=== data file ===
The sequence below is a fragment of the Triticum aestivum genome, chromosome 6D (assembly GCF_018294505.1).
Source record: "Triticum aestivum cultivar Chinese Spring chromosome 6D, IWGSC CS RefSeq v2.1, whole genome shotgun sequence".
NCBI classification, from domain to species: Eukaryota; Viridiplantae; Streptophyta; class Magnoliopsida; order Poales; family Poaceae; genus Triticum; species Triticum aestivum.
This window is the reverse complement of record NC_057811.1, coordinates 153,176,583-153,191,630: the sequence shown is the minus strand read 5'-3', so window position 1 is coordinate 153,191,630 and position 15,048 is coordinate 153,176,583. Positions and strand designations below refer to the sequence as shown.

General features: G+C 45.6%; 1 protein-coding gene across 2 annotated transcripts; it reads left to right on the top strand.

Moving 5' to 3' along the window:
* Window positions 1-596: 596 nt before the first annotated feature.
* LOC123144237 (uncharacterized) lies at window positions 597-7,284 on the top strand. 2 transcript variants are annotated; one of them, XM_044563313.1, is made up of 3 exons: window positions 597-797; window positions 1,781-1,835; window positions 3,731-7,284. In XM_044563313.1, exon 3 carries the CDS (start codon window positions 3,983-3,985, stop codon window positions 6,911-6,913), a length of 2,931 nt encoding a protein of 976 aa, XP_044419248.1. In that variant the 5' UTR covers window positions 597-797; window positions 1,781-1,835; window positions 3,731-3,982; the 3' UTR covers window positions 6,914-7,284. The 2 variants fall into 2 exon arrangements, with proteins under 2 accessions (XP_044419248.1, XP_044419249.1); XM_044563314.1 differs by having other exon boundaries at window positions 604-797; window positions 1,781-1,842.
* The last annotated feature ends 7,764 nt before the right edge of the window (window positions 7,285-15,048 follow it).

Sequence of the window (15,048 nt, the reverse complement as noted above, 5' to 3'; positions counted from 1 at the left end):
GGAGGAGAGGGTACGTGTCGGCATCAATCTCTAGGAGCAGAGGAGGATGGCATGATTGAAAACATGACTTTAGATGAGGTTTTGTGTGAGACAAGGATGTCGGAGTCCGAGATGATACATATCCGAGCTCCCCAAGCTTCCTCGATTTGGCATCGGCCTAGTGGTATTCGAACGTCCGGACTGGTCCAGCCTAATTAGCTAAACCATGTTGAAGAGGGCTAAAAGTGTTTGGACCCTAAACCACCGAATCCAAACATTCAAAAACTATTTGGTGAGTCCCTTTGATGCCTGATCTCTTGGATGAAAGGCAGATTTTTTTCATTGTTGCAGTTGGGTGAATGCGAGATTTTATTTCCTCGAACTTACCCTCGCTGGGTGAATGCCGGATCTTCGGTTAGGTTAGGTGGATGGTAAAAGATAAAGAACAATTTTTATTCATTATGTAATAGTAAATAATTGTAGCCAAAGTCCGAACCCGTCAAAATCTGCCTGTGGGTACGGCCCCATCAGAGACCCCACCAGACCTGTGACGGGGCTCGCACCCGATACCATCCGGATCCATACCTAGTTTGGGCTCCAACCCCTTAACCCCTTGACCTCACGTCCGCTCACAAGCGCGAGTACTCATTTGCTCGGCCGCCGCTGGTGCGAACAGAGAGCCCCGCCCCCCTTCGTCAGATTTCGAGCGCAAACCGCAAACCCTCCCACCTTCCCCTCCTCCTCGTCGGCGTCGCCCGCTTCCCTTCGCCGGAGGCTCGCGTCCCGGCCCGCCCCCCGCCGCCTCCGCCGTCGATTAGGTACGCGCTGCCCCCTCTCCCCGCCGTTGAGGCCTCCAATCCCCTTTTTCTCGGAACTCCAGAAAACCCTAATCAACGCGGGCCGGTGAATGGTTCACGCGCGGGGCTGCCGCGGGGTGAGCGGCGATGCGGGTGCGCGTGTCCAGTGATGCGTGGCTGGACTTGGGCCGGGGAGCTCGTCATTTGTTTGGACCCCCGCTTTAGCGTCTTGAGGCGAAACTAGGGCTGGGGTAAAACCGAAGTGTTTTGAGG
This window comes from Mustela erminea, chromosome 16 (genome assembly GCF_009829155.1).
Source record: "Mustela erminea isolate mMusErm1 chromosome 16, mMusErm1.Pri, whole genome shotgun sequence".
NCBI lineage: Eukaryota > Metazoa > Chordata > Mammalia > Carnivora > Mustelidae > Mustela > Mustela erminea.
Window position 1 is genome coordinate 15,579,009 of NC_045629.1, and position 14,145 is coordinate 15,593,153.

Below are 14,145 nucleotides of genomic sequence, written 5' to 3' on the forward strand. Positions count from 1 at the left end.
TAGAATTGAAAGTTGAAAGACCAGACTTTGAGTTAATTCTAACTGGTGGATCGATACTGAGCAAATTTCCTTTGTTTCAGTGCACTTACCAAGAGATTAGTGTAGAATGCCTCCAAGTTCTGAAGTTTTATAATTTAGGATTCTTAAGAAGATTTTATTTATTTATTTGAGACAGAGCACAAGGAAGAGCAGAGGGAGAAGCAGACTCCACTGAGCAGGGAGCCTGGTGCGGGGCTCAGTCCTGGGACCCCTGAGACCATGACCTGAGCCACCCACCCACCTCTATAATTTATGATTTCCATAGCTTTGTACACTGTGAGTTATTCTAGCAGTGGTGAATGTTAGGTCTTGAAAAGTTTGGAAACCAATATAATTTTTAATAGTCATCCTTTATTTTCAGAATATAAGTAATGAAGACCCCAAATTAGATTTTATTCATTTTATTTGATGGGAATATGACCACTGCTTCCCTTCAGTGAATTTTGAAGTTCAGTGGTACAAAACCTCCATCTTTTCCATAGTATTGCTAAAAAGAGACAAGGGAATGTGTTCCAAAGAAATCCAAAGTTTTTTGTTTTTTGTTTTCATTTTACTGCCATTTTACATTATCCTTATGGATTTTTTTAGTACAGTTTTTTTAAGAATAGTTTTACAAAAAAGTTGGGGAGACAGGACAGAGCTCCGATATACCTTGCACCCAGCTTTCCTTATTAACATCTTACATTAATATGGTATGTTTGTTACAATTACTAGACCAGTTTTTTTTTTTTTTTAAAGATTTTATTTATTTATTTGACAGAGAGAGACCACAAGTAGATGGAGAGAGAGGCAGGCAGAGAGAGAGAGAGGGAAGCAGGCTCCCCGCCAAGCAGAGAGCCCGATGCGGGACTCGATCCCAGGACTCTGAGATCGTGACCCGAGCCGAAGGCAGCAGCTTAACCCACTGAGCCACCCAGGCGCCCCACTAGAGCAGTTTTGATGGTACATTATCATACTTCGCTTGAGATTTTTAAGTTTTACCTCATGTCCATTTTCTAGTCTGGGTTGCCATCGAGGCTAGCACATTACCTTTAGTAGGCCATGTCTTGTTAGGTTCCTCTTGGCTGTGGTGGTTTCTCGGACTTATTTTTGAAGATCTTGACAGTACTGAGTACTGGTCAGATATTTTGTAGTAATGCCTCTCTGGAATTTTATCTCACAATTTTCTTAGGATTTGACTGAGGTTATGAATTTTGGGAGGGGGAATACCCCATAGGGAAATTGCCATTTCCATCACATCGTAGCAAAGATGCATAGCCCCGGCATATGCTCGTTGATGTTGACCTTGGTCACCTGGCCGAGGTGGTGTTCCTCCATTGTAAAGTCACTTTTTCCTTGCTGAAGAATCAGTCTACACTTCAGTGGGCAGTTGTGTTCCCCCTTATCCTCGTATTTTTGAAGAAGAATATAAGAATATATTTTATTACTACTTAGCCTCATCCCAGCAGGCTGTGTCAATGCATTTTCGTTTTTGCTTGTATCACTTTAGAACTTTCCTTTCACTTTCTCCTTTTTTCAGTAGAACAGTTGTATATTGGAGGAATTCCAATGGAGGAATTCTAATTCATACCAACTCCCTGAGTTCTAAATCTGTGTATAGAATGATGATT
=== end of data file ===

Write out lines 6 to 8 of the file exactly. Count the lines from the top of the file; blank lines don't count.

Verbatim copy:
Moving 5' to 3' along the window:
* Window positions 1-596: 596 nt before the first annotated feature.
* LOC123144237 (uncharacterized) lies at window positions 597-7,284 on the top strand. 2 transcript variants are annotated; one of them, XM_044563313.1, is made up of 3 exons: window positions 597-797; window positions 1,781-1,835; window positions 3,731-7,284. In XM_044563313.1, exon 3 carries the CDS (start codon window positions 3,983-3,985, stop codon window positions 6,911-6,913), a length of 2,931 nt encoding a protein of 976 aa, XP_044419248.1. In that variant the 5' UTR covers window positions 597-797; window positions 1,781-1,835; window positions 3,731-3,982; the 3' UTR covers window positions 6,914-7,284. The 2 variants fall into 2 exon arrangements, with proteins under 2 accessions (XP_044419248.1, XP_044419249.1); XM_044563314.1 differs by having other exon boundaries at window positions 604-797; window positions 1,781-1,842.